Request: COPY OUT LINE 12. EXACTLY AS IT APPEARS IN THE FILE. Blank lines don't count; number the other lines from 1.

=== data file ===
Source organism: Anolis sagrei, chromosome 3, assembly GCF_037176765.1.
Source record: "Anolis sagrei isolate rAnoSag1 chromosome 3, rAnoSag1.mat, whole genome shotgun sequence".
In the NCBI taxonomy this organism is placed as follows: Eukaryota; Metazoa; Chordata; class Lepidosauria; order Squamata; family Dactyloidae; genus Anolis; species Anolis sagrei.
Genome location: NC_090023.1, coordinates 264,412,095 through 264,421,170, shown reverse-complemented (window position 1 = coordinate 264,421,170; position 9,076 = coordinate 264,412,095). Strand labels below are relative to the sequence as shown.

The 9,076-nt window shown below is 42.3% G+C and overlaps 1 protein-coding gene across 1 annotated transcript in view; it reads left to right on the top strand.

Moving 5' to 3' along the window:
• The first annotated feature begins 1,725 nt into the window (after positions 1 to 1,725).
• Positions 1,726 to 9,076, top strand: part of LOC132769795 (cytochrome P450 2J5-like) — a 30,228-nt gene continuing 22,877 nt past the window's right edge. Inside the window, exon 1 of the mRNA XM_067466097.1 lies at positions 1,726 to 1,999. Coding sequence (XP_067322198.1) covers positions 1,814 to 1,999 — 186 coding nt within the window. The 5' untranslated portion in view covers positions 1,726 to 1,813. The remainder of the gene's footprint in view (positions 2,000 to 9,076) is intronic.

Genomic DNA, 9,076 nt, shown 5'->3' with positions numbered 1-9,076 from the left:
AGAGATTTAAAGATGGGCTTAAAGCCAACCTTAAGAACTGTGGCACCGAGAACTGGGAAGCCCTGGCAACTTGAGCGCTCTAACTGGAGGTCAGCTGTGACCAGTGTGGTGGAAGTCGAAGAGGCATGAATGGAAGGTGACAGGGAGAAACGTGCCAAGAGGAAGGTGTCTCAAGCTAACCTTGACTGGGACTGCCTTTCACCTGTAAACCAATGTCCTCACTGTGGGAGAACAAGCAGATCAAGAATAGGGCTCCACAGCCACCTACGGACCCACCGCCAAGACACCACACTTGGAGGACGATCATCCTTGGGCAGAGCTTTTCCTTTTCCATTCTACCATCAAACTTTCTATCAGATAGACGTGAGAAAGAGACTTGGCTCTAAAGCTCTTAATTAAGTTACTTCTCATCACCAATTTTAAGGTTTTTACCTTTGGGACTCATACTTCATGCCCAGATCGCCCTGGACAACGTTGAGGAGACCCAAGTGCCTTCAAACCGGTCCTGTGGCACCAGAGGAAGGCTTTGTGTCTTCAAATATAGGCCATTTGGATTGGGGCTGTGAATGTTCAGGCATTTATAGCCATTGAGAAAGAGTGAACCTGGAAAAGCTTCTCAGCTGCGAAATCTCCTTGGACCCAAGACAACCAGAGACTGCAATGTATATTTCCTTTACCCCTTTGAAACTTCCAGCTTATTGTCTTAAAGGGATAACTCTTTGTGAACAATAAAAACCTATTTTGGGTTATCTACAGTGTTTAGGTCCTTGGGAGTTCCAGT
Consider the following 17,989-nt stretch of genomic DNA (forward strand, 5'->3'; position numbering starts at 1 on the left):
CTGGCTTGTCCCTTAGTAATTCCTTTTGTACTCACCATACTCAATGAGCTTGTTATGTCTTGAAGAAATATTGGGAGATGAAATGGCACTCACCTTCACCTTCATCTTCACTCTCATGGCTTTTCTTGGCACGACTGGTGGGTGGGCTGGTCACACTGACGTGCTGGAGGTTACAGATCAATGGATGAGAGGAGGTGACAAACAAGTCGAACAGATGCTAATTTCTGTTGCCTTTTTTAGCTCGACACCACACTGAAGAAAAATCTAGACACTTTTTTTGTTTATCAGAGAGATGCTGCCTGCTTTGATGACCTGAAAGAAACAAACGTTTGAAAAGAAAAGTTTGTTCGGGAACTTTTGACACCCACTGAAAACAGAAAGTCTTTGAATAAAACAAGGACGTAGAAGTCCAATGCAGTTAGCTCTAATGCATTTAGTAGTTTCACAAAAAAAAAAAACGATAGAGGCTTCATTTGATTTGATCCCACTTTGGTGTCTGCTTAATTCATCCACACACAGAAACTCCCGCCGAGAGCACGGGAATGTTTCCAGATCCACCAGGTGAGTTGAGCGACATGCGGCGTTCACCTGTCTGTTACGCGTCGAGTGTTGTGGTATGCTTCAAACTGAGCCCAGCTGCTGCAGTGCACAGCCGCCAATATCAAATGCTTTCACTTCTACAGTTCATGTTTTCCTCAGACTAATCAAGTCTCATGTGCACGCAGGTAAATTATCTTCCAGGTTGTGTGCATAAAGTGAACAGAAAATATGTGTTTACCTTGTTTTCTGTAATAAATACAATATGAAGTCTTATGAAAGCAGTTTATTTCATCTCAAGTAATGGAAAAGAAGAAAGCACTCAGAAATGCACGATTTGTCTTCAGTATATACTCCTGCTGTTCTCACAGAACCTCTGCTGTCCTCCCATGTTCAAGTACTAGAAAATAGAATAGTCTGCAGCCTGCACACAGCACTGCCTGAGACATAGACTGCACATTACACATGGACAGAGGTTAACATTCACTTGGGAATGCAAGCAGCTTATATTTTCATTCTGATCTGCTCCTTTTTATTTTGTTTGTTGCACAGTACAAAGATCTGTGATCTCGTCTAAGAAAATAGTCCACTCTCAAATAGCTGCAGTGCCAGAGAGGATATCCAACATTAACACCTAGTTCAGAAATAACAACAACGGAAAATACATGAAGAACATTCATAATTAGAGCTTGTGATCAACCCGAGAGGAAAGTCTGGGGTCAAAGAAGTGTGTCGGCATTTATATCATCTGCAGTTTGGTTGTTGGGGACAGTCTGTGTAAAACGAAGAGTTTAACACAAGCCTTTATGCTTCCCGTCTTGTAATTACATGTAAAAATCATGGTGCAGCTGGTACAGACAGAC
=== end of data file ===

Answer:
CTGGCTTGTCCCTTAGTAATTCCTTTTGTACTCACCATACTCAATGAGCTTGTTATGTCTTGAAGAAATATTGGGAGATGAAATGGCACTCACCTTCACCTTCATCTTCACTCTCATGGCTTTTCTTGGCACGACTGGTGGGTGGGCTGGTCACACTGACGTGCTGGAGGTTACAGATCAATGGATGAGAGGAGGTGACAAACAAGTCGAACAGATGCTAATTTCTGTTGCCTTTTTTAGCTCGACACCACACTGAAGAAAAATCTAGACACTTTTTTTGTTTATCAGAGAGATGCTGCCTGCTTTGATGACCTGAAAGAAACAAACGTTTGAAAAGAAAAGTTTGTTCGGGAACTTTTGACACCCACTGAAAACAGAAAGTCTTTGAATAAAACAAGGACGTAGAAGTCCAATGCAGTTAGCTCTAATGCATTTAGTAGTTTCACAAAAAAAAAAAACGATAGAGGCTTCATTTGATTTGATCCCACTTTGGTGTCTGCTTAATTCATCCACACACAGAAACTCCCGCCGAGAGCACGGGAATGTTTCCAGATCCACCAGGTGAGTTGAGCGACATGCGGCGTTCACCTGTCTGTTACGCGTCGAGTGTTGTGGTATGCTTCAAACTGAGCCCAGCTGCTGCAGTGCACAGCCGCCAATATCAAATGCTTTCACTTCTACAGTTCATGTTTTCCTCAGACTAATCAAGTCTCATGTGCACGCAGGTAAATTATCTTCCAGGTTGTGTGCATAAAGTGAACAGAAAATATGTGTTTACCTTGTTTTCTGTAATAAATACAATATGAAGTCTTATGAAAGCAGTTTATTTCATCTCAAGTAATGGAAAAGAAGAAAGCACTCAGAAATGCACGATTTGTCTTCAGTATATACTCCTGCTGTTCTCACAGAACCTCTGCTGTCCTCCCATGTTCAAGTACTAGAAAATAGAATAGTCTGCAGCCTGCACACAGCACTGCCTGAGACATAGACTGCACATTACACATGGACAGAGGTTAACATTCACTTGGGAATGCAAGCAGCTTATATTTTCATTCTGATCTGCTCCTTTTTATTTTGTTTGTTGCACAGTACAAAGATCTGTGATCTCGTCTAAGAAAATAGTCCACTCTCAAATAGCTGCAGTGCCAGAGAGGATATCCAACATTAACACCTAGTTCAGAAATAACAACAACGGAAAATACATGAAGAACATTCATAATTAGAGCTTGTGATCAACCCGAGAGGAAAGTCTGGGGTCAAAGAAGTGTGTCGGCATTTATATCATCTGCAGTTTGGTTGTTGGGGACAGTCTGTGTAAAACGAAGAGTTTAACACAAGCCTTTATGCTTCCCGTCTTGTAATTACATGTAAAAATCATGGTGCAGCTGGTACAGACAGAC